Lebanon’s government resigned amid accusations of entrenched corruption and negligence after the August 4 explosion that killed nearly 200 people and devastated entire districts of Beirut.
Citing growing poverty, unemployment and inflation, Jean-Yves Le Drian told RTL radio: “This country is on the brink.
“The risk today is the disappearance of Lebanon.”
He said Lebanon needs to urgently form a government and institute reforms in order to save itself.
French President Emmanuel Macron will be in Lebanon, a former French protectorate, next week on a three-day visit.
He will offer French support after the devastating port explosion, but will ensure that millions in international aid is going to those who need it.
Mr Le Drian added: “We will not sign a blank cheque for a government that does not implement reforms,” notably of public services and the banking system.
Canadian foreign affairs minister Francois-Philippe Champagne, who is currently in Beirut, also said reforms are badly needed in the country.
Nineteen people, most of them port and customs officials, have so far been arrested in connection with the blast, and Mr Champagne said Canada is ready to assist with the investigation.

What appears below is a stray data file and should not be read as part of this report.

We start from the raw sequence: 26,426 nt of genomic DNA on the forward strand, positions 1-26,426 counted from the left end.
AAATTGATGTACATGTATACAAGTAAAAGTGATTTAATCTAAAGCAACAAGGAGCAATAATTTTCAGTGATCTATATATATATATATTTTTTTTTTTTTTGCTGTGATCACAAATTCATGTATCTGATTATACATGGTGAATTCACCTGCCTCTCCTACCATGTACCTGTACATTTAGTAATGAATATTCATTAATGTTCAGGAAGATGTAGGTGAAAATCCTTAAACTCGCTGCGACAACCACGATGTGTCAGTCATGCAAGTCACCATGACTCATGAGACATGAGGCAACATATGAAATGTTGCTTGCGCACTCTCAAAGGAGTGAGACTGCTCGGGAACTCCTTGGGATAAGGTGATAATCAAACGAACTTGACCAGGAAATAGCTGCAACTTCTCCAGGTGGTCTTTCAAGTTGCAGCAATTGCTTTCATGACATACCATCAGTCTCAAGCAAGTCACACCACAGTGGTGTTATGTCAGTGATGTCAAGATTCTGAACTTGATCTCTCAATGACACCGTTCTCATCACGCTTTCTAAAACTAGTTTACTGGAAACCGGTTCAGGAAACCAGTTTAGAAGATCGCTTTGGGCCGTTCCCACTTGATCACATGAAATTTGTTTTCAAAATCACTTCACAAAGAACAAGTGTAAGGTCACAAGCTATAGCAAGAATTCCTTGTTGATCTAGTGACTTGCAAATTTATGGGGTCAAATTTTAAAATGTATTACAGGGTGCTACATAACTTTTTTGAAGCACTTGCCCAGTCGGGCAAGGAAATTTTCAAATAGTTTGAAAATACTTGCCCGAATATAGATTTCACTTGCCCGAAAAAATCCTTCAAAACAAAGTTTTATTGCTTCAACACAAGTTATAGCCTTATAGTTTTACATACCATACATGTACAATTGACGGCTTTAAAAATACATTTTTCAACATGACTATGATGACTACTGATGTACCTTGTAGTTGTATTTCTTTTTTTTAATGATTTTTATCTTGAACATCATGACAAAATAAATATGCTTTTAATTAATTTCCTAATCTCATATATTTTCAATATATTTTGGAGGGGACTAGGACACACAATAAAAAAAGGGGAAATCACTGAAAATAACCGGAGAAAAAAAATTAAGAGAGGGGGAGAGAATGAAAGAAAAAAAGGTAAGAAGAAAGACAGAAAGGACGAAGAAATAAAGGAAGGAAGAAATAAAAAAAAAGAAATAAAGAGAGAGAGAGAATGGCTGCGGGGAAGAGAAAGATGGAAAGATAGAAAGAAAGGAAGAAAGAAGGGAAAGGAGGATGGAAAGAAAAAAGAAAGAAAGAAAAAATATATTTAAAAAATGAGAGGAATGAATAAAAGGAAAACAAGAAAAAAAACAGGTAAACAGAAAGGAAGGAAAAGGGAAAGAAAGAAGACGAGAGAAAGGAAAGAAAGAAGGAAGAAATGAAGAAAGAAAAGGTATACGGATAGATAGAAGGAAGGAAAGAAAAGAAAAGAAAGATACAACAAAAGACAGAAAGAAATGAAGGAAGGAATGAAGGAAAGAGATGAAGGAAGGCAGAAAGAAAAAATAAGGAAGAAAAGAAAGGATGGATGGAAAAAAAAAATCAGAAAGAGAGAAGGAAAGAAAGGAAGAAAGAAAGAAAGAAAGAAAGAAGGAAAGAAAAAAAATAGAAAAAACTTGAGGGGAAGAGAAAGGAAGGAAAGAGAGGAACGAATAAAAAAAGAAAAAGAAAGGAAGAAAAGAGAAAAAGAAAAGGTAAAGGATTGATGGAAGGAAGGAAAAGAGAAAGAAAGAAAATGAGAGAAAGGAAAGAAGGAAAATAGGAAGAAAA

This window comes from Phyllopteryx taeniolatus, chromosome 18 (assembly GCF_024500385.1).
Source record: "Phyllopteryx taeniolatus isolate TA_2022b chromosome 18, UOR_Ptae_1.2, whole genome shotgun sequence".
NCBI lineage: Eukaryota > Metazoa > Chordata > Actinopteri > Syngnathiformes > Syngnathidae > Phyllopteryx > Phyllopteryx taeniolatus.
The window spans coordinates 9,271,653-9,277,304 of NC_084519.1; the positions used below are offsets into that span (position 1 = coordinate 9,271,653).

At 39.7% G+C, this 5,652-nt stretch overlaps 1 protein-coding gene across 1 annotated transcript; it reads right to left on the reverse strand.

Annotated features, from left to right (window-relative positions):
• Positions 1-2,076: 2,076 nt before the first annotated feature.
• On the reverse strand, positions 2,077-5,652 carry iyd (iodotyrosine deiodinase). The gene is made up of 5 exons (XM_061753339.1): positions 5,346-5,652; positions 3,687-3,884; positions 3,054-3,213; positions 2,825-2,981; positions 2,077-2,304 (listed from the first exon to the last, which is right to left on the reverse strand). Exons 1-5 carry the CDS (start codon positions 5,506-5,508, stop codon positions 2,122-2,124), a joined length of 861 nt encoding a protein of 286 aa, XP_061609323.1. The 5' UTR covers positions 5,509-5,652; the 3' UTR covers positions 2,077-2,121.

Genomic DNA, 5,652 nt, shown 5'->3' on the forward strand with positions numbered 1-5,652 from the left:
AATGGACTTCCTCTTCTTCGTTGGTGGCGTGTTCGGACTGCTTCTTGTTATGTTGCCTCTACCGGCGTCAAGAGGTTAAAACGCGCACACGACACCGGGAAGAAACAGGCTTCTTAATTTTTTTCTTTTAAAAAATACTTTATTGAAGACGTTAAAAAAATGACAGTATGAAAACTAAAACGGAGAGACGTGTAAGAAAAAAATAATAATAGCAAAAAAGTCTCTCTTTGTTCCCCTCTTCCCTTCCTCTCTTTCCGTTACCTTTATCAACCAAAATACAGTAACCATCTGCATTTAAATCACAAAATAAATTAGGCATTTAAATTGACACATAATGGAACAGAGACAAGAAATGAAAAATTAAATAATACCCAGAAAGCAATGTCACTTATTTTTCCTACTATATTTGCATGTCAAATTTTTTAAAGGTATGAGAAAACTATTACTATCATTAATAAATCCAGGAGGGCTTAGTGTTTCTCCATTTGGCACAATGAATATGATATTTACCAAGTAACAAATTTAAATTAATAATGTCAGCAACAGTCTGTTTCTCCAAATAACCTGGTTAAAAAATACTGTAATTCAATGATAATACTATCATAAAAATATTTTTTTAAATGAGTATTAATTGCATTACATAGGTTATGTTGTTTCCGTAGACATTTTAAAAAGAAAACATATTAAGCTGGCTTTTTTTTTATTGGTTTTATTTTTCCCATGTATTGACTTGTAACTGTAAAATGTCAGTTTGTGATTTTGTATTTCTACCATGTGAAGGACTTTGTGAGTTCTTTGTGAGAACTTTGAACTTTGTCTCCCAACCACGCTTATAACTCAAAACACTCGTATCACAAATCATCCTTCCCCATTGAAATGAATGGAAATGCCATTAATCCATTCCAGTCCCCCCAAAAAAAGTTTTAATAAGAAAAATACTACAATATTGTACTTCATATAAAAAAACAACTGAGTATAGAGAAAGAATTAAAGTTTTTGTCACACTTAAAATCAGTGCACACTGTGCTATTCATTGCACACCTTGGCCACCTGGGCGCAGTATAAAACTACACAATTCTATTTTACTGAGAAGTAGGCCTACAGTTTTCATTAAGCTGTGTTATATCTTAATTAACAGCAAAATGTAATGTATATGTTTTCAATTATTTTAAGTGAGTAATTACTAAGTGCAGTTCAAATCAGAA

Mr Champagne told reporters that he discussed with the outgoing Lebanese defence minister an “understanding on the conditions that the Royal Canadian Mounted Police will participate in the investigation”. Two Canadian citizens were killed in the explosion.
He added that Canada is more than happy to work under conditions that “our assistance will give faith to the Lebanese people that this is an investigation that will go to the bottom of things”.
He added: “This blast is the tragedy of all tragedies. It embodies all the tragedies that we have seen in decades in Lebanon.
“Impunity needs to cease, reforms need to take place and I would say leaders need to listen.”